• 90
    The New York Times - by A.O. Scott
    Prisoners is the kind of movie that can quiet a room full of casual thrill-seekers. It absorbs and controls your attention with such assurance that you hold your breath for fear of distracting the people on screen, exhaling in relief or amazement at each new revelation ...

  • 90
    The New Yorker - by David Denby
    Villeneuve has what I keep looking for in directors: a charged sense of the way the world actually works. more

  • 89
    Austin Chronicle - by Marc Savlov
    It's a veritable shoo-in for an Oscar nod this year, and one of the more disturbing films to come out of a major studio in ages. more

  • 88
    New York Post - by Lou Lumenick
    Is torture ever justifiable? A twisty, compelling, brilliantly acted (if sometimes difficult to watch) thriller, Prisoners, asks this question not in the usual contemporary context — anti-terrorism — but instead as a gruesome option deployed as a response to every parent’s worst nightmare. more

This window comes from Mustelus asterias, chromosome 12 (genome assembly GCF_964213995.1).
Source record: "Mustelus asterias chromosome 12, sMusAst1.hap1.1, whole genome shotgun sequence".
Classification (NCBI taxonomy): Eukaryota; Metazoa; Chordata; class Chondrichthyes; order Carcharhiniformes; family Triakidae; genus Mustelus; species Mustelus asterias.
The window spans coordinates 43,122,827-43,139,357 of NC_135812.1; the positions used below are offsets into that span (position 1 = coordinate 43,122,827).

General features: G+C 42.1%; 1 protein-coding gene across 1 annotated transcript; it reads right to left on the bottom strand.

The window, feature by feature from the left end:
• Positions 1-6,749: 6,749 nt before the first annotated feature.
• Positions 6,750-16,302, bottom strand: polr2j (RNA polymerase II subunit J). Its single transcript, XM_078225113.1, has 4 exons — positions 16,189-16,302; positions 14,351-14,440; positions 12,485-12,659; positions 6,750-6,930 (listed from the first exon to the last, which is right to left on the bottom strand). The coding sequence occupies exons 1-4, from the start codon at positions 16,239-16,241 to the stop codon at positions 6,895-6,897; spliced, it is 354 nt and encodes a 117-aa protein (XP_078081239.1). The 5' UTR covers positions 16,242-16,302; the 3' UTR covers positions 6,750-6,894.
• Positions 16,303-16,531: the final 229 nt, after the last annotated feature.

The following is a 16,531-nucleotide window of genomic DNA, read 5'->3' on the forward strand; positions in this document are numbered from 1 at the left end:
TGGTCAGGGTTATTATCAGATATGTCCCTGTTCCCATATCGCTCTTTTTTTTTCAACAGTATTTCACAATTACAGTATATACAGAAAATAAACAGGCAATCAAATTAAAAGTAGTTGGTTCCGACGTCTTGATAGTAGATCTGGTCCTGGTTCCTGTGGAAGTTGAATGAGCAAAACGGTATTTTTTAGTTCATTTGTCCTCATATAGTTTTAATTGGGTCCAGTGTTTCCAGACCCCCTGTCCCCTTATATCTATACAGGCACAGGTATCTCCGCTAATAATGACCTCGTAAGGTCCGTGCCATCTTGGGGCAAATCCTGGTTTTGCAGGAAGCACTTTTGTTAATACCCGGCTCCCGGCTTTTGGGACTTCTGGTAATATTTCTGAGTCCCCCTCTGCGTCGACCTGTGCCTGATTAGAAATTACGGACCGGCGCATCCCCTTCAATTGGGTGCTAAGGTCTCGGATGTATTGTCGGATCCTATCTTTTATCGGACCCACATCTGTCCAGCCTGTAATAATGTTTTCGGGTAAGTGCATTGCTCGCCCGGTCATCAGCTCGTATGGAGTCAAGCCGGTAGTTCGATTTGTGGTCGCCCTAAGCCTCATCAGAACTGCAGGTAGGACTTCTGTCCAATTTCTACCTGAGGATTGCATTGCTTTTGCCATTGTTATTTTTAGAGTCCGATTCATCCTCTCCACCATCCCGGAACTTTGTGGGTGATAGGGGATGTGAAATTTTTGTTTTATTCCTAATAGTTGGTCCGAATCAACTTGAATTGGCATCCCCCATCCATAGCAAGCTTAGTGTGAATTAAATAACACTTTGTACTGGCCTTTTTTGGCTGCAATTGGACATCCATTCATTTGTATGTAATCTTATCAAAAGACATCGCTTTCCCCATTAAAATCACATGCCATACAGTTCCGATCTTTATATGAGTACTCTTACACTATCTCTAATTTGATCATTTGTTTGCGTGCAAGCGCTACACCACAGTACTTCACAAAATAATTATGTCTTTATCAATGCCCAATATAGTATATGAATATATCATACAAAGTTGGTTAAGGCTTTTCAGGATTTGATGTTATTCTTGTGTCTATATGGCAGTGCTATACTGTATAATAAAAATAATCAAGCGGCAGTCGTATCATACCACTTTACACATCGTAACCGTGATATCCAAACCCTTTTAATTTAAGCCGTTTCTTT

• 88
    ReelViews - by James Berardinelli
    The cast is remarkable. Five of the seven principal cast members own previous Oscar nominations. more

  • 88
    Chicago Sun-Times - by Richard Roeper
    Even with the stretched-out running time, Prisoners is one of the most intense moviegoing experiences of the year. You’ll never forget it. more

  • 88
    Rolling Stone - by Peter Travers
    Some will write off Prisoners as shameless exploitation. But like Clint Eastwood's "Mystic River," to which it's been compared, Prisoners is so artfully shaped and forcefully developed that objections fade. more

  • 84 - by William Goss